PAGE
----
A New Look at Nonlinear Regression in Well Testing


Aysegül Dastan







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In this work we made significant improvements to nonlinear regression used in well test interpretation. Nonlinear regression was introduced to well testing more than three decades ago and quickly became a standard practice in the industry. However, limited improvement has been achieved for some time. This widely-used technique is vulnerable to issues commonly observed in real data sets, namely sensitivity to noise, parameter uncertainty (ambiguity), and dependence on starting guess. We developed several different methods that improved nonlinear regression significantly. We investigated the performance of these methods on a variety of field data to determine which method (or combination of methods) works best in particular well test situations.

The techniques we developed can be considered in three groups:

In the first group we considered parameter transformations. We developed techniques to find robust Cartesian transform pairs that worked very well with a variety of reservoir models. The Cartesian parameter transformations we proposed provided faster convergence, doubled the probability of convergence for a random starting guess, and revealed the ambiguities inherent in the data.

In the second group, data space transformations, we analyzed the wavelet transform and the pressure derivative. We developed four different strategies to form a reduced wavelet basis and conducted nonlinear regression in the reduced basis rather than the original pressure data points. Using these strategies we achieved improved performance in terms of likelihood of convergence and narrower confidence intervals (reduced uncertainty). We also developed a novel interpretation technique for cyclic data analysis. The technique is based on the two-dimensional wavelet transform and takes into account the correlation between subsequent cycles for error correction.
We also considered derivative curve analysis as another form of data space transformation. Derivative fitting was found to improve confidence intervals significantly and provide faster convergence for dual-porosity reservoirs. We also showed the necessity of using the Monte Carlo simulation technique for accurate computation of confidence intervals for dual-porosity reservoirs.

In the third group of nonlinear regression techniques we considered alternative objective functions to regular least squares. We developed a robust total least squares (TLS) algorithm that considers and minimizes deviations in both time and pressure simultaneously, hence making interpretation results more accurate and more stable. When there are deviations in the time data TLS performs substantially better than least squares, giving much narrower confidence intervals. In addition, the total least squares approach was found to be less prone to time-shift errors and errors in the early time data.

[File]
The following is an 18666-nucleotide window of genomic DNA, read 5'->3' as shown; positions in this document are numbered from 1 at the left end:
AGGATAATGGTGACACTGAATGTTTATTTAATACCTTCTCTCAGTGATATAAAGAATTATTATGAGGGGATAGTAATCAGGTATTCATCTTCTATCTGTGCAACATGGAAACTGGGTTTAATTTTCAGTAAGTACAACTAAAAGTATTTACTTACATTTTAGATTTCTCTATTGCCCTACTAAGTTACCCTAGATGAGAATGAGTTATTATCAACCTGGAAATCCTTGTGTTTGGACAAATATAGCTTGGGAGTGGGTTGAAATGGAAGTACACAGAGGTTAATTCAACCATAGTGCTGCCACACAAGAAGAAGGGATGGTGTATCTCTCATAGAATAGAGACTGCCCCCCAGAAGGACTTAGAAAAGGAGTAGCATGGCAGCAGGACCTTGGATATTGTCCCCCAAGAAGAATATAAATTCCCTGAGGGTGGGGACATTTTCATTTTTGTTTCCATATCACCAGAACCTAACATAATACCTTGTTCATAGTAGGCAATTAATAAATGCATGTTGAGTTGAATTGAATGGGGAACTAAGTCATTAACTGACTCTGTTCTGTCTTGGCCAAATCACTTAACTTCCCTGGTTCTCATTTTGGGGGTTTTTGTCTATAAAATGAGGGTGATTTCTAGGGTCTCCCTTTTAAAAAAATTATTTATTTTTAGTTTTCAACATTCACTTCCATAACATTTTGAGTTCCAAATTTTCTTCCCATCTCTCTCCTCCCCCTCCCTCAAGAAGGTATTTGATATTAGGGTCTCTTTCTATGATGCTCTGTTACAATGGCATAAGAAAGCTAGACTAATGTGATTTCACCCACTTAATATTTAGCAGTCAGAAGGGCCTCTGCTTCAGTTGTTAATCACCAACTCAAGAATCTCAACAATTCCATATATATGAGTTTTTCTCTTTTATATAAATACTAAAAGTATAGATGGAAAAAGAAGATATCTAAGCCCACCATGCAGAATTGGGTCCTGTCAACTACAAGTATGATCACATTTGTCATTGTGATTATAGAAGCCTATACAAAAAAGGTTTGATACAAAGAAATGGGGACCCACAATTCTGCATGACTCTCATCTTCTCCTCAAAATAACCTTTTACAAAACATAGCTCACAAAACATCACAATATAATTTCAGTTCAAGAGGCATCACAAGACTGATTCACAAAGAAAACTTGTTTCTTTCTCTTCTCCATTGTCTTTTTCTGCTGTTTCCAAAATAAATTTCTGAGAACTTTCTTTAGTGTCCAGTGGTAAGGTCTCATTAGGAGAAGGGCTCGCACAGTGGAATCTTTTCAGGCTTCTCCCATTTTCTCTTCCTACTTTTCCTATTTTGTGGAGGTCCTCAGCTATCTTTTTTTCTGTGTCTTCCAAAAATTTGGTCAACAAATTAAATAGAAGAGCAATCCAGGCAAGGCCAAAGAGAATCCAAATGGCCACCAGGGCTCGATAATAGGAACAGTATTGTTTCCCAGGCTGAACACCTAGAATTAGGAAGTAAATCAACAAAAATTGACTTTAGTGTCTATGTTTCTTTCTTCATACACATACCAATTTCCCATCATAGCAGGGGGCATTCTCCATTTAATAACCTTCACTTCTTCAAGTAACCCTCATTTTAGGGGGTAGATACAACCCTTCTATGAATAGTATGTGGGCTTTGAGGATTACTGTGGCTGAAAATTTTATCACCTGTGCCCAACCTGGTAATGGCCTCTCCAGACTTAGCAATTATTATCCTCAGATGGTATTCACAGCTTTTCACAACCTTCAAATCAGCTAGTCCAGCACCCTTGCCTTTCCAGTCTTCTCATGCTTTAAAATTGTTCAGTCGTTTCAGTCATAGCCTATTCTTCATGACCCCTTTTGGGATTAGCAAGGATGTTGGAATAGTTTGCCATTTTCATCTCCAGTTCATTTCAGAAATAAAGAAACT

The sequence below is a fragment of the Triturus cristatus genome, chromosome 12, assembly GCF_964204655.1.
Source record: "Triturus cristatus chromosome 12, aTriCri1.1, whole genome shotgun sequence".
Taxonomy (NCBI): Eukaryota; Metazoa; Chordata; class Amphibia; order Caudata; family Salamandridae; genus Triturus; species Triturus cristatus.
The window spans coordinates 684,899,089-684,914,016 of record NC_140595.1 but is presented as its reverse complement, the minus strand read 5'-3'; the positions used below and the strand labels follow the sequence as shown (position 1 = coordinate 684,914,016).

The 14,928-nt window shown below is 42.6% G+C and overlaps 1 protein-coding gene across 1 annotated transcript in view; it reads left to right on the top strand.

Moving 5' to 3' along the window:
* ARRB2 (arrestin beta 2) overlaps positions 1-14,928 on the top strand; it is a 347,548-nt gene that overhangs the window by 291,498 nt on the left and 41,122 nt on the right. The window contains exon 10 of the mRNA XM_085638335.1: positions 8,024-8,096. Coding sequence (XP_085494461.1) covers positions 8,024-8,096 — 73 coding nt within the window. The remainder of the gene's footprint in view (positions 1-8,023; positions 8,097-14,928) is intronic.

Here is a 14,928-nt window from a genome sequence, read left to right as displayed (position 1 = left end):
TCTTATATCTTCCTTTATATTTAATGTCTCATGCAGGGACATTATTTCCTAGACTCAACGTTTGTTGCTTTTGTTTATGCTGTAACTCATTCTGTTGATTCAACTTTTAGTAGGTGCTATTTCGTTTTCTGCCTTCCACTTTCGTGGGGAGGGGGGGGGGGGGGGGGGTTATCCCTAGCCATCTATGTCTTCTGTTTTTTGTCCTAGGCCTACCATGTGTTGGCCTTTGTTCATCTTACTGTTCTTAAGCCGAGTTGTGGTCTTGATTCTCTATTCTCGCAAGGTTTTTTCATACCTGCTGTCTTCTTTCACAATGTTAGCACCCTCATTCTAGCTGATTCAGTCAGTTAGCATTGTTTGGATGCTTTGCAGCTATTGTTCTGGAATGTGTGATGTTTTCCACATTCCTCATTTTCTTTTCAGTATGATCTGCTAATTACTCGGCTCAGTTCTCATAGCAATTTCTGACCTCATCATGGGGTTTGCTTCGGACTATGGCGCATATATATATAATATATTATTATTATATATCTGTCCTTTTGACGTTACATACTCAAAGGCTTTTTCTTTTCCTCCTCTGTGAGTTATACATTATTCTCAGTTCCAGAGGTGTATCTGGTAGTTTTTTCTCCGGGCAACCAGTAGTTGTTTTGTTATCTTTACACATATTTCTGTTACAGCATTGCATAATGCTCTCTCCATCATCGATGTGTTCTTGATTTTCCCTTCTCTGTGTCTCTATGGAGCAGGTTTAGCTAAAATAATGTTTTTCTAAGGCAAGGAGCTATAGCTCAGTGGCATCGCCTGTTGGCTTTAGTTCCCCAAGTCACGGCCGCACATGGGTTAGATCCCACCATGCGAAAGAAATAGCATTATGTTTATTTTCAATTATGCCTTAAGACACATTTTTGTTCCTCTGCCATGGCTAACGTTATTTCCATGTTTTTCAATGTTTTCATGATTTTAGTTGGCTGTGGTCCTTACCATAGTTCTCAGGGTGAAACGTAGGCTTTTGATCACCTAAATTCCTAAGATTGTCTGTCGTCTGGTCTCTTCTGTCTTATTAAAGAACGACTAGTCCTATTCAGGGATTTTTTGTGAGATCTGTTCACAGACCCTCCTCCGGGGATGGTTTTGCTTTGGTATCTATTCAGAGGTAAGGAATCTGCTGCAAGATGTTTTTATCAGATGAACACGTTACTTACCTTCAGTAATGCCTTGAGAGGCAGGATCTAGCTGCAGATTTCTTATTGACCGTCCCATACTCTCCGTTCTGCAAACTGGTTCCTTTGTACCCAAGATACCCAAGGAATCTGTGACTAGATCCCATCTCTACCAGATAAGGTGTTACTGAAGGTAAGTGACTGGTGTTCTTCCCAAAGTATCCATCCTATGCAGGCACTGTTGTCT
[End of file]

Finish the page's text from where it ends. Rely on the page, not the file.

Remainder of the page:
We also considered the least absolute value (LAV) technique as an alternative to the least squares objective function. Using orthogonal distance regression together with the least absolute value criterion, we achieved a robust estimator for data with time deviations and outliers. We developed an analysis technique based on the sum of square roots. The least square root technique was found to be robust against nonideality in data.

We tested the techniques rigorously by using a large matrix of test cases made up of real and generated well test data sets. In the test matrix all possible combinations of different methods were applied to 20 real well test data sets from a selection of reservoir models and test scenarios, including dual-porosity and fractured reservoirs, reservoirs with rectangular boundaries, cyclic buildup-drawdown tests, and general multirate data. We determined the methods or combinations of methods that work best with a particular reservoir model. We expect that our techniques will provide more accurate estimation of reservoir parameters, allowing for better forecasting of reservoir performance.

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Copyright 2010, Aysegül Dastan: Please note that the reports and theses are copyright to their original authors. Authors have given written permission for their work to be made available here. Readers who download reports from this site should honor the copyright of the original authors and may not copy or distribute the work further without the permission of the author, Aysegül Dastan.

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